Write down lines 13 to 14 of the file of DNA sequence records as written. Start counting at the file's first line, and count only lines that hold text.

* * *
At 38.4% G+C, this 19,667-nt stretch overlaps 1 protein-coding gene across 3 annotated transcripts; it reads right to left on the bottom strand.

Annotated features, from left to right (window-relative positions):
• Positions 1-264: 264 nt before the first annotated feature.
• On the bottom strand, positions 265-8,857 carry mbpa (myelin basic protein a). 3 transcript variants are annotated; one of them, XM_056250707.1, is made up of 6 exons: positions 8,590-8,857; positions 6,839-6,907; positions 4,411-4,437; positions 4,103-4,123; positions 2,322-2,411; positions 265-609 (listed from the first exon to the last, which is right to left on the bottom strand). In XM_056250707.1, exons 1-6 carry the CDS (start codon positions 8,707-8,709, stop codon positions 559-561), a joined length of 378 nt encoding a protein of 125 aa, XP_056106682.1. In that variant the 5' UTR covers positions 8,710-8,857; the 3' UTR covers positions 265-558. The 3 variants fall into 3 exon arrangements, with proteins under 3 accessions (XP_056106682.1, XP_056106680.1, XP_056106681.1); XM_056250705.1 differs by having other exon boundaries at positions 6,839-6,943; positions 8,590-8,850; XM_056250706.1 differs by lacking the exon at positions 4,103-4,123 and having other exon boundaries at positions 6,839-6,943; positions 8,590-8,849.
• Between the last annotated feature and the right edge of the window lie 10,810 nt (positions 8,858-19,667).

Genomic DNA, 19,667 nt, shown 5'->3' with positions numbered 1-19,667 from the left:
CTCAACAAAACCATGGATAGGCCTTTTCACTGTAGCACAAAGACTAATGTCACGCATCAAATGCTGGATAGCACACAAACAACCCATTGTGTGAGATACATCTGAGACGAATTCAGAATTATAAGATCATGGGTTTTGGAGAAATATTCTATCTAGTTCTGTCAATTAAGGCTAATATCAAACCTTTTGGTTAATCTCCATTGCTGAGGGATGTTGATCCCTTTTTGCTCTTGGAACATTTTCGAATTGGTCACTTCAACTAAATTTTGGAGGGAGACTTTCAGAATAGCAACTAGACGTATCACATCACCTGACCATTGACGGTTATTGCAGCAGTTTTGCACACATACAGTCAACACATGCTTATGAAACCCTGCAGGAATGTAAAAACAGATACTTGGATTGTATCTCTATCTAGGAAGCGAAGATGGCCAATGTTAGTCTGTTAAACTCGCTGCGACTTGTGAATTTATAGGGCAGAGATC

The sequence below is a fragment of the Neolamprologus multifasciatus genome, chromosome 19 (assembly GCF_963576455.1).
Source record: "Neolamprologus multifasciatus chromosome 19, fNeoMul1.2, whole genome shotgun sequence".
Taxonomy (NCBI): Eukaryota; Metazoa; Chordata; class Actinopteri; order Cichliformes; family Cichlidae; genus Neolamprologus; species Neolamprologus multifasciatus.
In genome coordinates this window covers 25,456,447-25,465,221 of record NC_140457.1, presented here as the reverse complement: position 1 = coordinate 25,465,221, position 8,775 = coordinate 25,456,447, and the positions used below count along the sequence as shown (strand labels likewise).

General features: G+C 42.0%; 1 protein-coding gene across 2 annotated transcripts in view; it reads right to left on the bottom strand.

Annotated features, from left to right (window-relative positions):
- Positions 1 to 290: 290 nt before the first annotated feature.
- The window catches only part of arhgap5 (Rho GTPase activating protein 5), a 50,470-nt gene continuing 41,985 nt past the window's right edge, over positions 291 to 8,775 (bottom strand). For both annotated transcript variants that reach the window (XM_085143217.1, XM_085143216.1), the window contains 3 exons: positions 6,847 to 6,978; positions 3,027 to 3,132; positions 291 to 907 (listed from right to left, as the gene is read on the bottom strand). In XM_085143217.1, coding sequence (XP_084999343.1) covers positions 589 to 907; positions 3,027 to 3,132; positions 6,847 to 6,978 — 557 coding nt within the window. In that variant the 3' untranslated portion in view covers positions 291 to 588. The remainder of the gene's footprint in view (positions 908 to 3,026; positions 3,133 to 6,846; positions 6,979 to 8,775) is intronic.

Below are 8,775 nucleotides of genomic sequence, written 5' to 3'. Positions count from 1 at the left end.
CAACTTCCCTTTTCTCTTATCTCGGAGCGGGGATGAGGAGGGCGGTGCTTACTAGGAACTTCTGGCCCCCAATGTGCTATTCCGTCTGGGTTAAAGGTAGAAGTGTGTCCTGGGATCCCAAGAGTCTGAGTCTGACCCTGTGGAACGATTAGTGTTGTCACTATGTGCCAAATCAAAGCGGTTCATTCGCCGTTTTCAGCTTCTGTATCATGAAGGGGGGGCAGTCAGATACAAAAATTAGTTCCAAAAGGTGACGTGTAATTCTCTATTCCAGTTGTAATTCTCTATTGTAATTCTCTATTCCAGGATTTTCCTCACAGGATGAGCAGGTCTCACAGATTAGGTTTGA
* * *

Annotated features, from left to right (window-relative positions):
- Positions 1 to 290: 290 nt before the first annotated feature.